The anti-suicide charity, Samaritans, has urged the government to take action against the rising cases of suicide in the jails of England and Wales. There has been a 20% rise in self-inflicted deaths in the past twelve months, which is believed to be the highest level in eight years. The organisation has blamed the shortage of staff for the crisis.
"We are concerned about the impact of the problem of low staffing levels in prisons. We believe that this problem has contributed to the rising suicide rates among prisoners and needs to be addressed," Ruth Sutherland, chief executive of the Samaritans, was quoted as saying by the Guardian.
According to the charity report, self-harm cases rose by 27% in the past year to June 2016 and the number of prison staffs fell by 25% over the last six years.
The charity's volunteers, who regularly visit prisons to train prison listeners to provide emotional support to inmates who are struggling to survive, has claimed the self-inflicted death rate in jail is estimated to be between seven and 12 times that of the general population and it costs the taxpayer potentially £160m-£300m a year. It also said that in the 12 months to June 2016, at least 105 prisoners have committed suicide.
"A shortage of prison staff leads to prisoners spending longer locked in their cells reduces access to work or education which helps with rehabilitation, living conditions are poorer and it is more difficult to access healthcare. Prisoners also struggle to contact friends and family under these circumstances.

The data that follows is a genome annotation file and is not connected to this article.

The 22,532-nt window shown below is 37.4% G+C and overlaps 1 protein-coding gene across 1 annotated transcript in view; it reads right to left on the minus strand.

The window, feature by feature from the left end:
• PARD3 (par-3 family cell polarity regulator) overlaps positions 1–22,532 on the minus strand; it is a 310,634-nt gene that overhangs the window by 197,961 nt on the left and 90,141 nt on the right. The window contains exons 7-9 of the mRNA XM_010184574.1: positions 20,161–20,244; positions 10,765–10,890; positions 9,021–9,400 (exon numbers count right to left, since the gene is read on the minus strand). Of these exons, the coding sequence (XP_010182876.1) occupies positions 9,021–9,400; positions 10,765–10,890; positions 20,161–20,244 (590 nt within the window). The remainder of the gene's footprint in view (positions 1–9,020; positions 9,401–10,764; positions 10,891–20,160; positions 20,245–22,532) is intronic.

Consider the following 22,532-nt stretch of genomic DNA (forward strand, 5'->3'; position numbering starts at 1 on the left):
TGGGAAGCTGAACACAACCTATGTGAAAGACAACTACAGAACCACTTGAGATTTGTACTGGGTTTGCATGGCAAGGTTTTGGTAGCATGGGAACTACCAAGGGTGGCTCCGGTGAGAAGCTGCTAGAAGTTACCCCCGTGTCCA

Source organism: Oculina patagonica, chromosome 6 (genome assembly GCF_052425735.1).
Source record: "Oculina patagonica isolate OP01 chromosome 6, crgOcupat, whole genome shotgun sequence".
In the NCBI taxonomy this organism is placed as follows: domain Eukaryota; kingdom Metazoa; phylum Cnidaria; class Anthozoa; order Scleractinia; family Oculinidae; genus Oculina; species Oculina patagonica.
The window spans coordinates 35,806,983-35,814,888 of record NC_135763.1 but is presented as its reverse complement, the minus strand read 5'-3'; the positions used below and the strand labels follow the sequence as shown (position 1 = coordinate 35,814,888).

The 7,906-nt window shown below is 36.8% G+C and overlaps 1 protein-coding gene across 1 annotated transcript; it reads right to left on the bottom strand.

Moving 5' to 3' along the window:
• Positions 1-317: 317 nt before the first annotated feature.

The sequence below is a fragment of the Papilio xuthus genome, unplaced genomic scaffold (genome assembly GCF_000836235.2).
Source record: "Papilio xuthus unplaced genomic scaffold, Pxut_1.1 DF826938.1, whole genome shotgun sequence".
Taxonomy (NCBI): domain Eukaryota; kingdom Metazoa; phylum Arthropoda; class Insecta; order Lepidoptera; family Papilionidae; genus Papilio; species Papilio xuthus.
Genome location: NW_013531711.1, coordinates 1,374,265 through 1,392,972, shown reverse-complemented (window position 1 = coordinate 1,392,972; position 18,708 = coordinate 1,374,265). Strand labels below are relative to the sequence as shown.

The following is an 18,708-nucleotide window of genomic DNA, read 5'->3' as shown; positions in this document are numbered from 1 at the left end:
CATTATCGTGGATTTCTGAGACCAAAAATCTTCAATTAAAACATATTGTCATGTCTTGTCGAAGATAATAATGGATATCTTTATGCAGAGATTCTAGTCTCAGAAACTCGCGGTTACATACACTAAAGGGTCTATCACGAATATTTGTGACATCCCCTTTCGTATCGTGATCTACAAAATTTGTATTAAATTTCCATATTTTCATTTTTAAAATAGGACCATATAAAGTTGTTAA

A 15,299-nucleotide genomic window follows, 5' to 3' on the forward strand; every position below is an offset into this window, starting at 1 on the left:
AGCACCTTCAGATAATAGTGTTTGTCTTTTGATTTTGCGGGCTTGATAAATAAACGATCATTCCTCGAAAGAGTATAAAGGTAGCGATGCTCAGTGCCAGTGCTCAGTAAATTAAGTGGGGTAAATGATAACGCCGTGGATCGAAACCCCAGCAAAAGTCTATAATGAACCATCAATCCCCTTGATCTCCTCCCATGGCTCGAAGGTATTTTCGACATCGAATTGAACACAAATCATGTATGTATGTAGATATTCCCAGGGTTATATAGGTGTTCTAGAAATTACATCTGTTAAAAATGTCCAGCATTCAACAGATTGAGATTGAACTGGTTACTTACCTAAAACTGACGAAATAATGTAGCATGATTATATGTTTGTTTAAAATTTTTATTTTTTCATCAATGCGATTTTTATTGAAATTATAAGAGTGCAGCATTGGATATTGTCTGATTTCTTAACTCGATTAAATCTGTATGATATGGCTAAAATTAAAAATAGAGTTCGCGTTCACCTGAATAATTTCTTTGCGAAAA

"Staff-prisoner relationships are vital for ensuring prisoner safety and preventing prison suicides, and these relationships cannot be built when staffs are so badly under resourced. The rapidly rising rates of suicide, which is at its highest in eight years since 2007, show that conditions in our prisons need improving," Sutherland said.
The Samaritans is celebrating its prison listener scheme's 25th anniversary in 2016 that was first started in Swansea jail in 1991.
The charity says that the initial days in jail are very tough and the most number of suicides happen in those early times.
Meanwhile, the House of Commons Justice Select Committee has also called for government action in the wake of increasing suicide and self-harm cases in jails.
The Samaritans provides a free support service for those who need to talk to someone in the UK and Republic of Ireland. It can be contacted via Samaritans.org or by calling 116 123 (UK) or 116 123 (ROI), 24 hours a day, 365 days a year.